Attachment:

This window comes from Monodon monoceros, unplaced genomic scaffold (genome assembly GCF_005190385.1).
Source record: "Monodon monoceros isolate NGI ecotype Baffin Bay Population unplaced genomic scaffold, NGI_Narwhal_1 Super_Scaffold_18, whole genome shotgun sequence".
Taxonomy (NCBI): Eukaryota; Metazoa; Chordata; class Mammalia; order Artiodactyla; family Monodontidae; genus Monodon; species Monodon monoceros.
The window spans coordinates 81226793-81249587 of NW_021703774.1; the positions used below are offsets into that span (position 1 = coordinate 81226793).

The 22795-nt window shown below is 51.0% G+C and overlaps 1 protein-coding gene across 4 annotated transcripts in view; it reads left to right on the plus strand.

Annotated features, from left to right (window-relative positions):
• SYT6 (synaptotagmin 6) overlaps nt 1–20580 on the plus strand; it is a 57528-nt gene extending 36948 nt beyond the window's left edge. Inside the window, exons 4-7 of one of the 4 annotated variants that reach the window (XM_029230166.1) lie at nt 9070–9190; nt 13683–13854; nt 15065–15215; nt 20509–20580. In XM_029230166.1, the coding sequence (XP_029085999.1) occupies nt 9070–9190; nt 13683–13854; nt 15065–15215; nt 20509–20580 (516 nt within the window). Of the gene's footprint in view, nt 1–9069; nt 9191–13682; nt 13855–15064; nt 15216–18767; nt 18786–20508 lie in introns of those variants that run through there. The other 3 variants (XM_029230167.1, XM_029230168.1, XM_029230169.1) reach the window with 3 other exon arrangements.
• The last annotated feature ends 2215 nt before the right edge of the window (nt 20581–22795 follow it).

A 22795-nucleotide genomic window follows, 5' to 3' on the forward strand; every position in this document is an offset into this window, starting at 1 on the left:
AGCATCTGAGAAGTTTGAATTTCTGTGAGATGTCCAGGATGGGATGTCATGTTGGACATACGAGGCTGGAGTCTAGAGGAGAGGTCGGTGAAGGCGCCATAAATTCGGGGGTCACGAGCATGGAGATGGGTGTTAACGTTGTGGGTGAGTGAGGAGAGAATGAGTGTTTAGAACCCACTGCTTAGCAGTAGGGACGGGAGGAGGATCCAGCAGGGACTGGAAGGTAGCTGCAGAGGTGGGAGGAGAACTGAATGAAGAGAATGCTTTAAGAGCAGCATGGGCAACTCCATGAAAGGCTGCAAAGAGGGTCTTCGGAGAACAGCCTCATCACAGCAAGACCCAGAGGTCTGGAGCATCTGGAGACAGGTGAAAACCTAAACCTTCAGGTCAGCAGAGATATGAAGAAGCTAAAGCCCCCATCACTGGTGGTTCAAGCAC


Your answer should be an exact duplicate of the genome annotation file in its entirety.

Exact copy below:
This window comes from Monodon monoceros, unplaced genomic scaffold (genome assembly GCF_005190385.1).
Source record: "Monodon monoceros isolate NGI ecotype Baffin Bay Population unplaced genomic scaffold, NGI_Narwhal_1 Super_Scaffold_18, whole genome shotgun sequence".
Taxonomy (NCBI): Eukaryota; Metazoa; Chordata; class Mammalia; order Artiodactyla; family Monodontidae; genus Monodon; species Monodon monoceros.
The window spans coordinates 81226793-81249587 of NW_021703774.1; the positions used below are offsets into that span (position 1 = coordinate 81226793).

The 22795-nt window shown below is 51.0% G+C and overlaps 1 protein-coding gene across 4 annotated transcripts in view; it reads left to right on the plus strand.

Annotated features, from left to right (window-relative positions):
• SYT6 (synaptotagmin 6) overlaps nt 1–20580 on the plus strand; it is a 57528-nt gene extending 36948 nt beyond the window's left edge. Inside the window, exons 4-7 of one of the 4 annotated variants that reach the window (XM_029230166.1) lie at nt 9070–9190; nt 13683–13854; nt 15065–15215; nt 20509–20580. In XM_029230166.1, the coding sequence (XP_029085999.1) occupies nt 9070–9190; nt 13683–13854; nt 15065–15215; nt 20509–20580 (516 nt within the window). Of the gene's footprint in view, nt 1–9069; nt 9191–13682; nt 13855–15064; nt 15216–18767; nt 18786–20508 lie in introns of those variants that run through there. The other 3 variants (XM_029230167.1, XM_029230168.1, XM_029230169.1) reach the window with 3 other exon arrangements.
• The last annotated feature ends 2215 nt before the right edge of the window (nt 20581–22795 follow it).

A 22795-nucleotide genomic window follows, 5' to 3' on the forward strand; every position in this document is an offset into this window, starting at 1 on the left:
AGCATCTGAGAAGTTTGAATTTCTGTGAGATGTCCAGGATGGGATGTCATGTTGGACATACGAGGCTGGAGTCTAGAGGAGAGGTCGGTGAAGGCGCCATAAATTCGGGGGTCACGAGCATGGAGATGGGTGTTAACGTTGTGGGTGAGTGAGGAGAGAATGAGTGTTTAGAACCCACTGCTTAGCAGTAGGGACGGGAGGAGGATCCAGCAGGGACTGGAAGGTAGCTGCAGAGGTGGGAGGAGAACTGAATGAAGAGAATGCTTTAAGAGCAGCATGGGCAACTCCATGAAAGGCTGCAAAGAGGGTCTTCGGAGAACAGCCTCATCACAGCAAGACCCAGAGGTCTGGAGCATCTGGAGACAGGTGAAAACCTAAACCTTCAGGTCAGCAGAGATATGAAGAAGCTAAAGCCCCCATCACTGGTGGTTCAAGCAC